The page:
By RHONDA DICKMAN, MSN, RN, CPHQ, Tennessee Center for Patient Safety

On social media sites this month, you may see messages about sepsis. September is national Sepsis Awareness Month. Hospitals, healthcare professionals, sepsis survivors, and concerned family members and friends use this opportunity to tell others about the symptoms and seriousness of sepsis.

Sepsis is the body’s overwhelming and life-threatening response to an infection. The Sepsis Alliance states that only 55 percent of Americans have heard of sepsis, yet over 1.7 million will be diagnosed with sepsis this year … and 270,000 Americans will die.  

Even healthcare professionals can miss the signs and symptoms.

Consider Judy’s story. Judy Farris is a registered nurse and the Director of Quality at Henry County Medical Center in Paris, Tenn.  One month before her daughter’s wedding in 2013, Judy developed a kidney infection. Although she was treated with an antibiotic, she wasn’t getting better. After a few days of trying to ride it out, she felt so bad she returned to her doctor who sent her immediately to the emergency department. The diagnosis?  Sepsis. Judy spent over a week in the hospital and could have lost her life. Thankfully, she survived and, although very weak, was able to attend her daughter’s wedding.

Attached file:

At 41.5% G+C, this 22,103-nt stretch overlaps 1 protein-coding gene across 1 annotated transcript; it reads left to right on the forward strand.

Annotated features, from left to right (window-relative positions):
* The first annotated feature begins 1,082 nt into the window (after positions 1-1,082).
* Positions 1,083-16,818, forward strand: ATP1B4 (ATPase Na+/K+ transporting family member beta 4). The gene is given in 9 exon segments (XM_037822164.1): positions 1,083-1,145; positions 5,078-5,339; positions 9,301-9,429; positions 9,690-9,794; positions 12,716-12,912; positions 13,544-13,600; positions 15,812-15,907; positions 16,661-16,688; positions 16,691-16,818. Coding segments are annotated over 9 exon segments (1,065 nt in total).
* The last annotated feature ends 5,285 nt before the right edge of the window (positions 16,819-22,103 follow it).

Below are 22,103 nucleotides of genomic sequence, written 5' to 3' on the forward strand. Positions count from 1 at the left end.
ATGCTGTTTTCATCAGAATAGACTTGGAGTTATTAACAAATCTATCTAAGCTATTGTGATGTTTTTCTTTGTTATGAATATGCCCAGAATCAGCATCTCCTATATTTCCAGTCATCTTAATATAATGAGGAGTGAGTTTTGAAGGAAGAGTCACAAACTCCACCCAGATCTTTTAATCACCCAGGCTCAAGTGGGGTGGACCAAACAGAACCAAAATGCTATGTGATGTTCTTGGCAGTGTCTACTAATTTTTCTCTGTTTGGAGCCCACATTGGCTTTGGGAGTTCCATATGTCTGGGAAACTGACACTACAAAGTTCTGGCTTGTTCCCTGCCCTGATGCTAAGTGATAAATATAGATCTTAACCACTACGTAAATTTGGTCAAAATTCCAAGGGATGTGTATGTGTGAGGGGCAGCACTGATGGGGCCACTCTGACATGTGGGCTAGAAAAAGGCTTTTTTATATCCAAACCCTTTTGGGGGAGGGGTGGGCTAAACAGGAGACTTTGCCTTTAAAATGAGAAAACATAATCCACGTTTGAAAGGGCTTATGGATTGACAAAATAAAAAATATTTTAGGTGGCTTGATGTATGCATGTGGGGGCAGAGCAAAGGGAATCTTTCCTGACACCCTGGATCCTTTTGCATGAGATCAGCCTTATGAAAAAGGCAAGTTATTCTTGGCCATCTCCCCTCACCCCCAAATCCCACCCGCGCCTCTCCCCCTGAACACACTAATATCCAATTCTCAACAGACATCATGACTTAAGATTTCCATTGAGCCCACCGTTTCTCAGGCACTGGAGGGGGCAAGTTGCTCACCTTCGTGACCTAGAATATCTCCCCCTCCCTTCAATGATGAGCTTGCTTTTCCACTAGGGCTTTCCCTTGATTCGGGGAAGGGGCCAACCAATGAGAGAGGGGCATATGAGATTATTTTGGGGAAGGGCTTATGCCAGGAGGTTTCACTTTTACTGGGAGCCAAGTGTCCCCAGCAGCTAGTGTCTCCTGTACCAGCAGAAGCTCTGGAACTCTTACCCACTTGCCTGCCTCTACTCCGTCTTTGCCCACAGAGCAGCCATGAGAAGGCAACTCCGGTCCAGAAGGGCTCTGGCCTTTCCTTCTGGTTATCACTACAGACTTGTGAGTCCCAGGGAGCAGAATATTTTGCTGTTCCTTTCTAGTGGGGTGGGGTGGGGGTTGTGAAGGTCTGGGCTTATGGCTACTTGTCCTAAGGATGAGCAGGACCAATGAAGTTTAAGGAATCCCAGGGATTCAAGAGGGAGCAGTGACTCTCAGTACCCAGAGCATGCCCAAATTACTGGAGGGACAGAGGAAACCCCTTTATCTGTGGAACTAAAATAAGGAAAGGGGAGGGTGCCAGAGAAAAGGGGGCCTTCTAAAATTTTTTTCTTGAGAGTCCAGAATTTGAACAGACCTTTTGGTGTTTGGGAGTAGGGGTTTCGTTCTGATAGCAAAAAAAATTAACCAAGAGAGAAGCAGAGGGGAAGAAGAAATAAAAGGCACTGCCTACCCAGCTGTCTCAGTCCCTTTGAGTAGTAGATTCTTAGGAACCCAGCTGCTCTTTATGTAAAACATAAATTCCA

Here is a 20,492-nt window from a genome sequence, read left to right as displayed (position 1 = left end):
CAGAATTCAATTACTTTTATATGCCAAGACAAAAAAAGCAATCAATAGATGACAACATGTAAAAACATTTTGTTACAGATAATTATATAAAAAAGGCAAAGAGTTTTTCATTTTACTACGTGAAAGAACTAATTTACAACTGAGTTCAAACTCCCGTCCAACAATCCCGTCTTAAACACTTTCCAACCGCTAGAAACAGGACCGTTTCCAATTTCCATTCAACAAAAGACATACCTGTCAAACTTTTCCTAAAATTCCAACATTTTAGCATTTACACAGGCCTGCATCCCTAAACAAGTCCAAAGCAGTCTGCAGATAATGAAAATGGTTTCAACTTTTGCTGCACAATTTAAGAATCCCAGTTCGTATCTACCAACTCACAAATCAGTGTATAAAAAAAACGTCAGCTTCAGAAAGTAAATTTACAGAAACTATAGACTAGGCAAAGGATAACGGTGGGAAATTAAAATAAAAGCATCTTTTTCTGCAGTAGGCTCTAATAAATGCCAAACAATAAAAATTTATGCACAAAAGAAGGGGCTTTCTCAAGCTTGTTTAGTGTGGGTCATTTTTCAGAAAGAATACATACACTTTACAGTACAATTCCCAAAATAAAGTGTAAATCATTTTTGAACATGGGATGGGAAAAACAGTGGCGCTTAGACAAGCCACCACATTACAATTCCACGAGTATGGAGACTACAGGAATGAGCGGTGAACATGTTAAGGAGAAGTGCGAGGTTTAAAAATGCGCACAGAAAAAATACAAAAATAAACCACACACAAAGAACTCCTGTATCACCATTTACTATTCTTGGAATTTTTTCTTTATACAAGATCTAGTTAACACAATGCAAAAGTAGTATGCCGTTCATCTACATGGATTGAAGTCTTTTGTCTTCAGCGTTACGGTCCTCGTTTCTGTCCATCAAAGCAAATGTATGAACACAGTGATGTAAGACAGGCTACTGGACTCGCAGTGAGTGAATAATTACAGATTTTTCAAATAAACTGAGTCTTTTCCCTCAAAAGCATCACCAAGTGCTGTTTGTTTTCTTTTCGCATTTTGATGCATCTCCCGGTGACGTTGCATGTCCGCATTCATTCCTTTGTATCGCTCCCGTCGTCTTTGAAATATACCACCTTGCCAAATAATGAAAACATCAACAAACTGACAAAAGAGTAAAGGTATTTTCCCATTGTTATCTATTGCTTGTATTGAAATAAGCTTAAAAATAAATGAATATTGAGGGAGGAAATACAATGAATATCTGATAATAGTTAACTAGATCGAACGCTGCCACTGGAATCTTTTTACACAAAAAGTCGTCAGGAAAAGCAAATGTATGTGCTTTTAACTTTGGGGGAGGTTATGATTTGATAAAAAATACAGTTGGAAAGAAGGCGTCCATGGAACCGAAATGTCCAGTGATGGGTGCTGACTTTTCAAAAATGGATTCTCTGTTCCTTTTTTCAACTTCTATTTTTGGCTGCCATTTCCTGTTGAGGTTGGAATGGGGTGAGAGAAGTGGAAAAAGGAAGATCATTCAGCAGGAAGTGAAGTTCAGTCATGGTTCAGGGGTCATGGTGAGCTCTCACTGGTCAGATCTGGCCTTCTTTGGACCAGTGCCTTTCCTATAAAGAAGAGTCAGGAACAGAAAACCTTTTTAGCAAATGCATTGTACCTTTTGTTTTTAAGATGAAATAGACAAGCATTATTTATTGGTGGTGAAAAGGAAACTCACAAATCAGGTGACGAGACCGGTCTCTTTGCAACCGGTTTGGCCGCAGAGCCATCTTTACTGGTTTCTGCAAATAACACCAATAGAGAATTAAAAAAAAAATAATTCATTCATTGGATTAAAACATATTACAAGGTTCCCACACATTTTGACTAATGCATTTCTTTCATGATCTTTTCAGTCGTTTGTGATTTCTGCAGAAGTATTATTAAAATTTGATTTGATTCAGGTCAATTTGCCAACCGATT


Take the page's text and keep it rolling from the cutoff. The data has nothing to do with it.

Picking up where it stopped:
To help individuals survive sepsis, hospitals have instituted effective processes for early identification and treatment. However, most people wait until they are very ill before seeking help. Sepsis is a medical emergency, and when you notice the symptoms, you should seek medical attention and ask, “Could it be sepsis?”

Sepsis symptoms vary from person to person but typically include fever, rapid breathing, rapid heart rate, weakness, pain, and feeling very sick. As sepsis progresses, symptoms can include confusion, lethargy, changes in skin color, decreased urine output, and fainting. Sepsis affects individuals of all ages but is more prevalent in the very young and very old, those with chronic health conditions, and those with compromised immunity.

To avoid sepsis, it is important to seek treatment for infections, follow antibiotic prescriptions carefully, get vaccinations, and practice good hand-washing and personal hygiene. Many of the activities promoted to prevent the spread of COVID-19 help prevent sepsis and other infections, as well. Those eligible for flu and pneumonia vaccinations should receive them, as respiratory infections are one of the leading precursors to sepsis.

You can help spread the word about sepsis now by posting information on social media sites and talking about sepsis with patients, family members, colleagues and friends. The Tennessee Hospital Association’s Sepsis Awareness Month webpage has videos and graphics that can be easily downloaded and shared. Other resources are available at the Sepsis Alliance and the Centers for Disease Control websites. Together we can #StopSepsis.

Rhonda Dickman, MSN, RN, CPHQ, is a clinical quality improvement specialist at the Tennessee Center for Patient Safety, a department of the Tennessee Hospital Association. The TCPS develops and shares hospital and health system best practices to improve quality and patient outcomes across the state. For more information, go to


Sepsis Awareness Month Toolkit

Tennessee Center for Patient Safety

Tennessee Hospital Association